Mahler: Symphony No. 10 (CD review)

Jesus Lopez-Cobos, Cincinnati Symphony Orchestra. Telarc CD-80565. 

Austrian composer and conductor Gustav Mahler (1860-1911) has been popular among audiophiles since the early days of stereo, and it was Mahler who first filled up the bins in the early days of compact discs. It's no wonder, then, that even his unfinished Tenth Symphony remains competitive today, with two releases of different reconstructions coming out at around the same time from Simon Rattle (EMI) and Jesus Lopez-Cobos in the early 2000's.

At his death Mahler left the Tenth Symphony in various stages of completion. A couple of the work's five movements were finished, and several others the composer left in detailed sketches only. For years, conductors only performed the two completed movements, and some purist conductors today apparently still insist on doing so, but the music as reconstructed by various people in various forms seems to be gaining a new audience. Maestro Jesus Lopez-Cobos uses one of the most-recent revisions, that of Remo Mazetti, Jr. (1997). Lopez-Cobos presents the piece in a fairly gusty and Romantic manner, mostly emphasizing the work's soaring lyricism, as in the first movement, and its bizarre eccentricities, as in the two Scherzos and the introduction to the Finale. Telarc's sound upholds its end, too, with its warm, natural presence.

Jesus Lopez-Cobos
All fine and good had I left well enough alone. But I couldn't resist listening the symphony again, this time comparing it side-by-side with Simon Rattle's account with the Berlin Philharmonic. Comparisons can be devastating. Perhaps it wasn't an entirely fair comparison, either, because Rattle uses the older Deryck Cooke edition and, as I said, Lopez-Cobos uses the newer Mazetti one; still, it was close enough. My conclusion? Next to Rattle, Lopez-Cobos seemed rather earthbound. His interpretation, so lovely on its own, appears straightforward and mundane by comparison to Rattle's. It's like plain vanilla vs. Swiss chocolate swirl. Rattle wrings every ounce of emotion from the score, making one pine and long for the participants, presumably Mahler and his lost love, Alma, whom Mahler had discovered having an affair in his last year.

The sound, too, favors Rattle. While Telarc's sonics are certainly worthwhile, they tend to sound muted, soft, and flat compared to EMI's live recording (which in itself is remarkable, considering that I don't usually care for live recordings). Rattle's orchestra does appear a bit harder and thinner than Lopez-Cobos's, to be sure, but the great Berlin strings more than make up for it. In the end, EMI's sound comes off as more transparent, more dynamic, and, ultimately, more realistic than Telarc's.  Both are good investments, but if one must make a choice, I would recommend one opts for the Rattle.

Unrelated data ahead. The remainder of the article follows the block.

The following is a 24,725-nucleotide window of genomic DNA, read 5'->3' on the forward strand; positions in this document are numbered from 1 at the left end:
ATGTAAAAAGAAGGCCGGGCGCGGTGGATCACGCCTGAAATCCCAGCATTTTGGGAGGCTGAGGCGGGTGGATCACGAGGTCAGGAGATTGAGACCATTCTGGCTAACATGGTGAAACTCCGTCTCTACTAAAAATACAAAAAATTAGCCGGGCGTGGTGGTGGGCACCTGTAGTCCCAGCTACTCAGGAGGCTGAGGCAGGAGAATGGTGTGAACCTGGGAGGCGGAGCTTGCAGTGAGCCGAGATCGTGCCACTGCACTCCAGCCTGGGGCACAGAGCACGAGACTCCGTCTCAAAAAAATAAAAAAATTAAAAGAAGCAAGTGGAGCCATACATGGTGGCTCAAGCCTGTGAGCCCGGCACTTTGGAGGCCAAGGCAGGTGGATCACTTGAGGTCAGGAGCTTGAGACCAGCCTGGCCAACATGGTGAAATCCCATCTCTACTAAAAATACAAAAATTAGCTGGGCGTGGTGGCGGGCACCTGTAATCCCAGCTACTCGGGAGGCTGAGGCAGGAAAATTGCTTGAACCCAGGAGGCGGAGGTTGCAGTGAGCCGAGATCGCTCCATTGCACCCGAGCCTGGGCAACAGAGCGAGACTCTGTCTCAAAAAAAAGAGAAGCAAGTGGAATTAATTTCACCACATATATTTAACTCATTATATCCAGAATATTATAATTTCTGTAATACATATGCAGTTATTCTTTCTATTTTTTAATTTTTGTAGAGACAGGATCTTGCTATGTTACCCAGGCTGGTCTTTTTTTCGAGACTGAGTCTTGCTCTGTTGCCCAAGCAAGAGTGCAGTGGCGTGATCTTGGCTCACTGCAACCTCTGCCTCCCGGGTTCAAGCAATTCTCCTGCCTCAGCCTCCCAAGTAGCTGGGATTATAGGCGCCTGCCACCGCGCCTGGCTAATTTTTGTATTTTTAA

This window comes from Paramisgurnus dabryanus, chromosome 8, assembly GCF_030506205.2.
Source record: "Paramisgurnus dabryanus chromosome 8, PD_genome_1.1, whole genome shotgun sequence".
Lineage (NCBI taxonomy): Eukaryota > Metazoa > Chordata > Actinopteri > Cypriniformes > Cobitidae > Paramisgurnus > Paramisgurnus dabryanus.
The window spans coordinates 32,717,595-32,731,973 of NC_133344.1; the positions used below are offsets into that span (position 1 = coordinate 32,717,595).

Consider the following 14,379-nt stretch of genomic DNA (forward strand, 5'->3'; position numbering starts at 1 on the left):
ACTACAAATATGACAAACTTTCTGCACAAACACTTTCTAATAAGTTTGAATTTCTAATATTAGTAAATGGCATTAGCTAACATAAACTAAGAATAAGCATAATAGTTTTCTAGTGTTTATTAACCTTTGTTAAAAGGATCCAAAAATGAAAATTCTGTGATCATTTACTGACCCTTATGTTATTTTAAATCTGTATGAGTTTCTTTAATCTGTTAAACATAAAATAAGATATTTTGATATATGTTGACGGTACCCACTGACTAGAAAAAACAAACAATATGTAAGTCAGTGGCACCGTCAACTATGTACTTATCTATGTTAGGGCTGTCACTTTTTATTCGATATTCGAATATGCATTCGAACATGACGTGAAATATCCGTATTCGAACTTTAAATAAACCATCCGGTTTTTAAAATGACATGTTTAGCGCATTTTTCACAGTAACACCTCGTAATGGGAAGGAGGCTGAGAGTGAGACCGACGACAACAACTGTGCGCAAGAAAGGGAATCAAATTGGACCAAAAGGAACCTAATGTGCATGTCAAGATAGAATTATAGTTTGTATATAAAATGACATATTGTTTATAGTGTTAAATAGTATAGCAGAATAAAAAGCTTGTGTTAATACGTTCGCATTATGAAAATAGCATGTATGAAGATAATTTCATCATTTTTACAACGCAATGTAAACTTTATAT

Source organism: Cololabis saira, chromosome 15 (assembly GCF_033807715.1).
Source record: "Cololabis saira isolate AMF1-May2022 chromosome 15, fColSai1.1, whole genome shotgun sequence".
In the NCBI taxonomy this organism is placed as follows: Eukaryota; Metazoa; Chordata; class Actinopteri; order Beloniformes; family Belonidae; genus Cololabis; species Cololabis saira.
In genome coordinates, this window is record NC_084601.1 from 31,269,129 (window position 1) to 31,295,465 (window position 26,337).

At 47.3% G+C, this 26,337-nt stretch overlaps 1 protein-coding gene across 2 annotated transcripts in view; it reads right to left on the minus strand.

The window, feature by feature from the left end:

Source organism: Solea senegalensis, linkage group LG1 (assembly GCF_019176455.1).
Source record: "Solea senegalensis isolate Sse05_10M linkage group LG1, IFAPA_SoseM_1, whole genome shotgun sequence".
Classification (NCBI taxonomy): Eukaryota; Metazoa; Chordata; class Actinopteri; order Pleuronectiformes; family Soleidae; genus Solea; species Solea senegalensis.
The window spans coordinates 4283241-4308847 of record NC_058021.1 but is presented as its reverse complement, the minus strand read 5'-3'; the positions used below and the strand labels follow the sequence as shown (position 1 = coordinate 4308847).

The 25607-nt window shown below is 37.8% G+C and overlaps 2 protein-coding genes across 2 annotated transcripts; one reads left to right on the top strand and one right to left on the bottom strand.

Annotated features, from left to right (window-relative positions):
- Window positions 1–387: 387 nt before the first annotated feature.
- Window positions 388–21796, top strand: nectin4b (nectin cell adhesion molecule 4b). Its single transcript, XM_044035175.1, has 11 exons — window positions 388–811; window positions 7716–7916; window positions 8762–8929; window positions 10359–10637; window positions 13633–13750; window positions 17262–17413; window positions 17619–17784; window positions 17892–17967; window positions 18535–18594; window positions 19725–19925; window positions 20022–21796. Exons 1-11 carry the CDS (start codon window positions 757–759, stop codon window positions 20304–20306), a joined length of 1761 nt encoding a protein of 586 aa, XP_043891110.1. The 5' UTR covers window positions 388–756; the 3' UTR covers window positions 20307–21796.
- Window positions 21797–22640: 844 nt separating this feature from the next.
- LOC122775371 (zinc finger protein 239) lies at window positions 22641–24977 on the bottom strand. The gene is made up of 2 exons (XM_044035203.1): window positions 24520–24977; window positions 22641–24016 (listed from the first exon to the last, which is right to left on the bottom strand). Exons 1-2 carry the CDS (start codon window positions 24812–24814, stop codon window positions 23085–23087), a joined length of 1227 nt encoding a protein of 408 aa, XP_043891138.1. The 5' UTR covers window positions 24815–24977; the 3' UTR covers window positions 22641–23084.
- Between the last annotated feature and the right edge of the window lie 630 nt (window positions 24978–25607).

To listen to a brief excerpt from this album, click on the forward arrow:

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John J. Puccio

John J. Puccio

About the Author

Understand, I'm just an everyday guy reacting to something I love. And I've been doing it for a very long time, my appreciation for classical music starting with the musical excerpts on The Big John and Sparkie radio show in the early Fifties and the purchase of my first recording, The 101 Strings Play the Classics, around 1956. In the late Sixties I began teaching high school English and Film Studies as well as becoming interested in hi-fi, my audio ambitions graduating me from a pair of AR-3 speakers to the Fulton J's recommended by The Stereophile's J. Gordon Holt. In the early Seventies, I began writing for a number of audio magazines, including Audio Excellence, Audio Forum, The Boston Audio Society Speaker, The American Record Guide, and from 1976 until 2008, The $ensible Sound, for which I served as Classical Music Editor.

Today, I'm retired from teaching and use a pair of bi-amped VMPS RM40s loudspeakers for my listening. In addition to writing the Classical Candor blog, I served as the Movie Review Editor for the Web site Movie Metropolis (formerly DVDTown) from 1997-2013. Music and movies. Life couldn't be better.

Mission Statement

It is the goal of Classical Candor to promote the enjoyment of classical music. Other forms of music come and go--minuets, waltzes, ragtime, blues, jazz, bebop, country-western, rock-'n'-roll, heavy metal, rap, and the rest--but classical music has been around for hundreds of years and will continue to be around for hundreds more. It's no accident that every major city in the world has one or more symphony orchestras.

When I was young, I heard it said that only intellectuals could appreciate classical music, that it required dedicated concentration to appreciate. Nonsense. I'm no intellectual, and I've always loved classical music. Anyone who's ever seen and enjoyed Disney's Fantasia or a Looney Tunes cartoon playing Rossini's William Tell Overture or Liszt's Hungarian Rhapsody No. 2 can attest to the power and joy of classical music, and that's just about everybody.

So, if Classical Candor can expand one's awareness of classical music and bring more joy to one's life, more power to it. It's done its job.

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"Their Master's Voice" by Michael Sowa

"Their Master's Voice" by Michael Sowa